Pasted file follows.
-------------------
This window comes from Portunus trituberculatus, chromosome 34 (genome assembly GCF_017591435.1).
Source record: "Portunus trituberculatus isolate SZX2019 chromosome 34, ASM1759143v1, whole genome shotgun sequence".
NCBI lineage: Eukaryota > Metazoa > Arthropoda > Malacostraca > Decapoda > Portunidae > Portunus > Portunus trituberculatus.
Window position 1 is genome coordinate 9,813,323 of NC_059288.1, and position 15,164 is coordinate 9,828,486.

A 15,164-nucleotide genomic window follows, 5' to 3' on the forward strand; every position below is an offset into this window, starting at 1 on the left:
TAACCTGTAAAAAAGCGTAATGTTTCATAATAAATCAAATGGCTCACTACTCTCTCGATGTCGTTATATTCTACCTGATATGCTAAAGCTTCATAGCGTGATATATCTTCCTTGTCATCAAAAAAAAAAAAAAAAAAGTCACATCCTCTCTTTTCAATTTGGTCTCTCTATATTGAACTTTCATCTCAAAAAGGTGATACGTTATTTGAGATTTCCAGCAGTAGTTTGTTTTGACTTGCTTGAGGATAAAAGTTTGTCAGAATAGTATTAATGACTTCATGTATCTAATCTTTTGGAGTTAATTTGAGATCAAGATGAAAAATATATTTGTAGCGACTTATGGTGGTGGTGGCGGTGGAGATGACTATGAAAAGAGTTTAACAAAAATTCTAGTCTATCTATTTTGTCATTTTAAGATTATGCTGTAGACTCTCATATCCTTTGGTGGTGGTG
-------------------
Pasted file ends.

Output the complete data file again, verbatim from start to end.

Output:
This window comes from Portunus trituberculatus, chromosome 34 (genome assembly GCF_017591435.1).
Source record: "Portunus trituberculatus isolate SZX2019 chromosome 34, ASM1759143v1, whole genome shotgun sequence".
NCBI lineage: Eukaryota > Metazoa > Arthropoda > Malacostraca > Decapoda > Portunidae > Portunus > Portunus trituberculatus.
Window position 1 is genome coordinate 9,813,323 of NC_059288.1, and position 15,164 is coordinate 9,828,486.

A 15,164-nucleotide genomic window follows, 5' to 3' on the forward strand; every position below is an offset into this window, starting at 1 on the left:
TAACCTGTAAAAAAGCGTAATGTTTCATAATAAATCAAATGGCTCACTACTCTCTCGATGTCGTTATATTCTACCTGATATGCTAAAGCTTCATAGCGTGATATATCTTCCTTGTCATCAAAAAAAAAAAAAAAAAAGTCACATCCTCTCTTTTCAATTTGGTCTCTCTATATTGAACTTTCATCTCAAAAAGGTGATACGTTATTTGAGATTTCCAGCAGTAGTTTGTTTTGACTTGCTTGAGGATAAAAGTTTGTCAGAATAGTATTAATGACTTCATGTATCTAATCTTTTGGAGTTAATTTGAGATCAAGATGAAAAATATATTTGTAGCGACTTATGGTGGTGGTGGCGGTGGAGATGACTATGAAAAGAGTTTAACAAAAATTCTAGTCTATCTATTTTGTCATTTTAAGATTATGCTGTAGACTCTCATATCCTTTGGTGGTGGTG